ACFE Warns Not to Change SOX Rules
A measure approved last week by the House Financial Services Committee to change Sarbanes-Oxley audit rules would lead to a higher incidence of fraud and an increase in the amount of fraud losses, said the Association of Certified Fraud Examiners.
The Garrett-Adler amendment exempts public companies with market capitalizations below $75 million called small issuers, but making up just over half of all publicly traded companies from Section 404(b), the provision of the Sarbanes-Oxley Act that requires an audit report on internal controls (see House Panel Exempts Small Companies from SOX Audits).
ACFE president James D. Ratley said that lawmakers need to reconsider the impact of potential fraud losses on organizations, investors, employees and taxpayers when weighing the cost of anti-fraud controls prescribed by Sarbanes-Oxley.
At a time when the economic downturn has heightened the risk of fraud for organizations large and small, it simply does not make sense to weaken accounting rules that are in place to protect investors, he said in a statement. The bottom line is that internal controls are one of the best fraud prevention tools for any organization to have in place. Providing exemptions for some public companies from the SOX 404 requirements only leads to an increased risk of fraud.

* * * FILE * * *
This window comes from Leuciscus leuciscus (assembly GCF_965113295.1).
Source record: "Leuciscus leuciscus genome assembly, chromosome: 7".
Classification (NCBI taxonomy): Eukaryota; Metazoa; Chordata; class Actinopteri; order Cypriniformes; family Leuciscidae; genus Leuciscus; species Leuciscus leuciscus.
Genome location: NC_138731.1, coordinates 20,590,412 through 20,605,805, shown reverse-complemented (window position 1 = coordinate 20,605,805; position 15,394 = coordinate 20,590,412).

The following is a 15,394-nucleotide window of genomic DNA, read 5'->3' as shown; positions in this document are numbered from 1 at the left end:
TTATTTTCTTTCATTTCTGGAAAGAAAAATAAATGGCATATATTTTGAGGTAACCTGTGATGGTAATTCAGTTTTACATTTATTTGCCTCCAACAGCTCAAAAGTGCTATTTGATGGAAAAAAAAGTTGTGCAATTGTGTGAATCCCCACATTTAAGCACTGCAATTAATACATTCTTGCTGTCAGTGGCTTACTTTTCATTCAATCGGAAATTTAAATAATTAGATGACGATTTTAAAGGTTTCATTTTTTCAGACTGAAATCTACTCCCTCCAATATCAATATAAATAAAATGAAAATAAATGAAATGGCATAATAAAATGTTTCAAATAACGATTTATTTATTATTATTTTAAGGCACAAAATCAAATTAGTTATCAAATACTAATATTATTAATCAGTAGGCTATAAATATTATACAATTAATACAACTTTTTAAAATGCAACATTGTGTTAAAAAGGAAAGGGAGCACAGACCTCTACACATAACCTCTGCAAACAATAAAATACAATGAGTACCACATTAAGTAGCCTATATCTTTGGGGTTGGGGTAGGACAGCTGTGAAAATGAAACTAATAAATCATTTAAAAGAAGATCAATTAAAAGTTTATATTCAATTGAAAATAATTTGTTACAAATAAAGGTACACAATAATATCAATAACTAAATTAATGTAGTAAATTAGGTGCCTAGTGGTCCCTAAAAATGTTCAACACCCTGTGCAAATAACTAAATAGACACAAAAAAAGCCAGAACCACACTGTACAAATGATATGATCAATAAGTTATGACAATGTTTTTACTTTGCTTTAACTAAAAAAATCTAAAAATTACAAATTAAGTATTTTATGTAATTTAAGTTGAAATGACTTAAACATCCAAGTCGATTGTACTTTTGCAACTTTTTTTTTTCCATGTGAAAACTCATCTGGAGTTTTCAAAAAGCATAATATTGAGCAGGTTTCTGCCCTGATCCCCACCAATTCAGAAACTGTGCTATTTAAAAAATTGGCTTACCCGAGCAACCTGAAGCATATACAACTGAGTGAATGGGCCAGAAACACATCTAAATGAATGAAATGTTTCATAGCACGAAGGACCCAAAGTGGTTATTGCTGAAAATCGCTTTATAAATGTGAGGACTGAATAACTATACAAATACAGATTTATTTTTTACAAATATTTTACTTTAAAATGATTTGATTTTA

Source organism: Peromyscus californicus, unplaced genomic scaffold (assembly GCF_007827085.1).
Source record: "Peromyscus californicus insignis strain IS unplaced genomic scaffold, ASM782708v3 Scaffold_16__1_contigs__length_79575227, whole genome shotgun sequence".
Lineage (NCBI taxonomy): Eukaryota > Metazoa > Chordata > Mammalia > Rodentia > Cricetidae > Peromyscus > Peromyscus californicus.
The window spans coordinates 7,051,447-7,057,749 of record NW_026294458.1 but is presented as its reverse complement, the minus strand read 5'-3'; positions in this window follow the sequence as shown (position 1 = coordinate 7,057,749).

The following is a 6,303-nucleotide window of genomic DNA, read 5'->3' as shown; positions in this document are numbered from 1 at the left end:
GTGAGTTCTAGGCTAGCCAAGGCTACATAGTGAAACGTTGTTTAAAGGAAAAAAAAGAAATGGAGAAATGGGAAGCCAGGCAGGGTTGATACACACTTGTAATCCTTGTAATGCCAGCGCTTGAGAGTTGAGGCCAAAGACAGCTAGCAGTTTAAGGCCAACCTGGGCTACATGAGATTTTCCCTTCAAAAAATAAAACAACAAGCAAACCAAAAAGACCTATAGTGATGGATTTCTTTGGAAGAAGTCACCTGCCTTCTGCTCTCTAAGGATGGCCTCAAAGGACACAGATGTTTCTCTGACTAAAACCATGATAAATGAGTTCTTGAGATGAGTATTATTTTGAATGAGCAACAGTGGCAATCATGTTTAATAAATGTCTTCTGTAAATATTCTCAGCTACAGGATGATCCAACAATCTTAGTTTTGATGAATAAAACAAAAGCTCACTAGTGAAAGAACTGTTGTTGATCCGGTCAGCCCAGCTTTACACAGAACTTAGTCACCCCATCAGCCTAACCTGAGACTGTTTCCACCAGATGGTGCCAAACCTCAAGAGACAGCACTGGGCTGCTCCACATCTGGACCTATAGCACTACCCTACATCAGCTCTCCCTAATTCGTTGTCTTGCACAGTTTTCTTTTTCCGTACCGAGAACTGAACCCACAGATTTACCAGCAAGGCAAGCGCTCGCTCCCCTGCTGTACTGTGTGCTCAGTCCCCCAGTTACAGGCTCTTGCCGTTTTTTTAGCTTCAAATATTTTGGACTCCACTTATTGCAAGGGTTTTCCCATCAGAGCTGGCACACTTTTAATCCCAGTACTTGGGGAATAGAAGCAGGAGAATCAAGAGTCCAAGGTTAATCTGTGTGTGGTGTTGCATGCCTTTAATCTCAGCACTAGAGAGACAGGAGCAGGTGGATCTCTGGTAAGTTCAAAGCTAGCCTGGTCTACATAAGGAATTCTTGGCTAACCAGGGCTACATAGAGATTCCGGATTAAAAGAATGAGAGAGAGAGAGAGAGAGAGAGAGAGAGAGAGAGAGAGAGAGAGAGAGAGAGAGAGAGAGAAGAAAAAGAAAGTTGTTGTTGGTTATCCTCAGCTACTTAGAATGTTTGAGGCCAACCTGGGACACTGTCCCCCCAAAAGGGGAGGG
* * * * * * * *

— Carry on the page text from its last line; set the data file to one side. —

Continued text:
In a report last year on fraud statistics, the ACFE found that the implementation of anti-fraud controls has a measurable impact on an organizations exposure to fraud. While the amendment to Sarbanes-Oxley would exempt organizations worth less than $75 million, the report found that companies of all sizes and industries are susceptible to fraud and rely on internal controls second only to tips, in terms of discovery for fraud detection and prevention.
The Center for Audit Quality wrote a letter last week to the leaders of the congressional committee also criticizing the amendment. We believe the reforms under SOX have contributed significantly to restoring investor confidence and, in particular, that Section 404 has played a critical role in promoting high-quality financial reporting, which is vital to the successful operation of our capital markets, wrote CAQ executive director Cindy Fornelli. Reporting under Section 404 provides investors with meaningful information regarding a companys internal control over financial reporting. In addition, we believe that the required independent audit of managements assessment of the effectiveness of ICFR, as required by SOX Section 404(b), has been integral to the achievement of the intended objectives of ICFR reporting under SOX Section 404.